Roman Iridescent Globular Flask


A stunning Roman pale blue globular flask with a flat base and a narrow, cylindrical neck with an everted, flat, folded rim. The flask features beautiful, mother of pearl-like iridescence on its body and some earthly deposits to the inside.

Date: Circa 1st-2nd Century AD
Condition: Very fine, minor stress crack inside the glass. Complete and intact.


SKU: CS-116 Category: Tags: , ,

Glass was often the preferred material for storing expensive oils, perfumes, and medicines because it was not porous. The small body and mouth of the vessels allowed the user to carefully pour and control the amount of liquid dispensed. By the 1st century AD, the technique of glass-blowing had revolutionised the art of glass-making. The new technique allowed craftsmen to use smaller amounts of glass for each vessel and obtain much thinner walls, so enabling the creation of small medicine, incense, and perfume containers in new forms. These small glass bottles are found frequently at Hellenistic and Roman sites, especially in cemeteries, and the liquids which filled them would have been gathered from all corners of the expansive Roman Empire.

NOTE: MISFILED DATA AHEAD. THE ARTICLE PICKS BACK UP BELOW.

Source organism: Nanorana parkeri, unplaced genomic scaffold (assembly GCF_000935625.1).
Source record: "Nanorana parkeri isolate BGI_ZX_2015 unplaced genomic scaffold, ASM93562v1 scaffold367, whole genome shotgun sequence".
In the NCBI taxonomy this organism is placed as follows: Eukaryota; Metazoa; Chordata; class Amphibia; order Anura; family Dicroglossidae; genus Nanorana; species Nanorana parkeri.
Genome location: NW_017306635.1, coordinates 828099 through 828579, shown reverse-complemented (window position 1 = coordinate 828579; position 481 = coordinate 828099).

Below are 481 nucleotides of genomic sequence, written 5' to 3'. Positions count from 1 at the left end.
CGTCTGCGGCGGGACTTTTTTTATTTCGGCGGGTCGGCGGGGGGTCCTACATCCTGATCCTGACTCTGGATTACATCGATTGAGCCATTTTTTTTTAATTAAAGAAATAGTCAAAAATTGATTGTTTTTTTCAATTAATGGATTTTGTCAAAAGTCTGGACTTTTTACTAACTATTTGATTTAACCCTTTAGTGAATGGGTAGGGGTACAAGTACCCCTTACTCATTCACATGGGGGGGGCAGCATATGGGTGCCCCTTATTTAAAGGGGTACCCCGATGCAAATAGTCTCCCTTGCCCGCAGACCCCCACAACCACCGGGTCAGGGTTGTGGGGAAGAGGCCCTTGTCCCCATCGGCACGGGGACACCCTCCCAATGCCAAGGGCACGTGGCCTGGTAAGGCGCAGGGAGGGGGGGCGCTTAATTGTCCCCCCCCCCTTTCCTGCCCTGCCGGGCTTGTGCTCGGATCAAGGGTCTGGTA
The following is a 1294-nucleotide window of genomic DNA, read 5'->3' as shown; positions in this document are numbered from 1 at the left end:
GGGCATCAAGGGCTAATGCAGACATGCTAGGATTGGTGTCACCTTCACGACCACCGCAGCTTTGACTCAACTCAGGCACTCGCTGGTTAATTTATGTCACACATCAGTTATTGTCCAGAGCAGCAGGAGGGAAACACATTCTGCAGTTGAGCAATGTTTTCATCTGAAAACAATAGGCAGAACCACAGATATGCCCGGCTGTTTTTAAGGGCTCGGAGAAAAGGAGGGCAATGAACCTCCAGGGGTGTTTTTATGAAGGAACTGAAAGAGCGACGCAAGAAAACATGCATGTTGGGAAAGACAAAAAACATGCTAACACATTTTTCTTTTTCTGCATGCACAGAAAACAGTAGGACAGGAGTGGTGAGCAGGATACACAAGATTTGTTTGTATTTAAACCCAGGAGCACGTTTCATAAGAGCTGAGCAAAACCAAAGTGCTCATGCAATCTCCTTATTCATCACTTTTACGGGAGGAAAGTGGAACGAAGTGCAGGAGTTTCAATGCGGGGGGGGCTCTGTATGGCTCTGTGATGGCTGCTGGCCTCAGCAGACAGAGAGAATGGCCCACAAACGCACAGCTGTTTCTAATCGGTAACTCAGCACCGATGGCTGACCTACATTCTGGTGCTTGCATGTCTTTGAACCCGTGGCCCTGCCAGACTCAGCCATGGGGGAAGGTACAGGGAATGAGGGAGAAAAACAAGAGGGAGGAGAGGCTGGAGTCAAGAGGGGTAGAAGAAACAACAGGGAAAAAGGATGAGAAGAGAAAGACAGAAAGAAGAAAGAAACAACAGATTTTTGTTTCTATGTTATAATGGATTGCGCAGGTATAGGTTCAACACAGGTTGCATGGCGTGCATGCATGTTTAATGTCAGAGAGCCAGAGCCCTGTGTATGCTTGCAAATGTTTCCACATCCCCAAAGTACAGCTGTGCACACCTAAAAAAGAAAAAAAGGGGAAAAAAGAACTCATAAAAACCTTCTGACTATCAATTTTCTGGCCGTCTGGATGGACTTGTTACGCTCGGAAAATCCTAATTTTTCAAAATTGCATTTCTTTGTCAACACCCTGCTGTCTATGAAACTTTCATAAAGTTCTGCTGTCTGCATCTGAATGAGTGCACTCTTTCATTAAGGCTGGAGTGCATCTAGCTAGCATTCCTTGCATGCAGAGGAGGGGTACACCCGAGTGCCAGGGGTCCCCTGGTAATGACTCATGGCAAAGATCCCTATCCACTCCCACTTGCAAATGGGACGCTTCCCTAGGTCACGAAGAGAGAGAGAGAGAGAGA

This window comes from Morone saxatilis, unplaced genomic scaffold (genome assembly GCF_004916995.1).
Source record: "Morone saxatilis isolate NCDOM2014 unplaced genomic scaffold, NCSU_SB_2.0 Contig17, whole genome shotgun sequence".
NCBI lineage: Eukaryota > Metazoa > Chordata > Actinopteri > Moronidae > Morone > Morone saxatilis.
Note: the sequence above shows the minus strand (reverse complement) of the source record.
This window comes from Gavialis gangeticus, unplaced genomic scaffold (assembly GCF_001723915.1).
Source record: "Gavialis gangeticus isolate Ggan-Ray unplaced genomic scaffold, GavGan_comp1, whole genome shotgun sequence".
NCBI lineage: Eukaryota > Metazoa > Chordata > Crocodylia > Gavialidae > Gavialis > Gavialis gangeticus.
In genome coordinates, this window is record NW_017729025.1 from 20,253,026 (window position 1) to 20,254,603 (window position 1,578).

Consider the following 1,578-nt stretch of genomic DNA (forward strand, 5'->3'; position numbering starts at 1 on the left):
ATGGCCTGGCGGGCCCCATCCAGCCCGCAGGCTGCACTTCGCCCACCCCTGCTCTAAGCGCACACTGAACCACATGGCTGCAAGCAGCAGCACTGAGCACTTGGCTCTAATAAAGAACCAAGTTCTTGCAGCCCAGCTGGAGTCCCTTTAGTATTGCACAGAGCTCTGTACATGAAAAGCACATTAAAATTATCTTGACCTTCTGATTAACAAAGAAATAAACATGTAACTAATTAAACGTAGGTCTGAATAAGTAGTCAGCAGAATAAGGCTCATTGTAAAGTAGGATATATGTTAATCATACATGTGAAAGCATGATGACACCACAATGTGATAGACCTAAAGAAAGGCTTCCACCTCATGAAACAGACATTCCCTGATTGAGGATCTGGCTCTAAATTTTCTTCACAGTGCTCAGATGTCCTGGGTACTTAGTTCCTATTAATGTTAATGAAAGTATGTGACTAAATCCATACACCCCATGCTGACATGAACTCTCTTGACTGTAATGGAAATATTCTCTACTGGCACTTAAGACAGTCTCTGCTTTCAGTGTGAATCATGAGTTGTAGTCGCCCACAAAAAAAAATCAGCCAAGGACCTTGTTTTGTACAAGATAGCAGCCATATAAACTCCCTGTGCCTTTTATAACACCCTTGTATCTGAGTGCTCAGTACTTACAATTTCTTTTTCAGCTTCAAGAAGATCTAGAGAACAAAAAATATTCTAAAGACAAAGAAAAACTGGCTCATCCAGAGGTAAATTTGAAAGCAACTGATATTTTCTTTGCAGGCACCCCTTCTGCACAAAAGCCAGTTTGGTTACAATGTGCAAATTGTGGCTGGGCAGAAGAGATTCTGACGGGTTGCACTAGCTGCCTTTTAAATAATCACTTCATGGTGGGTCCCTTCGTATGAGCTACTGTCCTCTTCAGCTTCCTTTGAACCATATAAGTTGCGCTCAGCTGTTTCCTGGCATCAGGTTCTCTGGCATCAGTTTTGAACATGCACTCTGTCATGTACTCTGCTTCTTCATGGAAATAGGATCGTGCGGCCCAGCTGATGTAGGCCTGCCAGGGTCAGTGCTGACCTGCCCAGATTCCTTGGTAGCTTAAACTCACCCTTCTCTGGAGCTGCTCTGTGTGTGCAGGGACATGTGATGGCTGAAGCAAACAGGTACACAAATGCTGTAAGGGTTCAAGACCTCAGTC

The iridescence on ancient Roman glass was unintentional, and was caused by weathering on its surface. The extent to which a glass object weathers depends mainly on the burial conditions; however, the humidity, heat, and type of soil in which the glass was buried also all affect its preservation.

To find out more about Roman glass please see our relevant blog post: Collecting Roman Glass.

Weight 36.6 g
Dimensions W 6 x H 8 cm



Reference: For a similar item, The British Museum, item number 1894,1101.7

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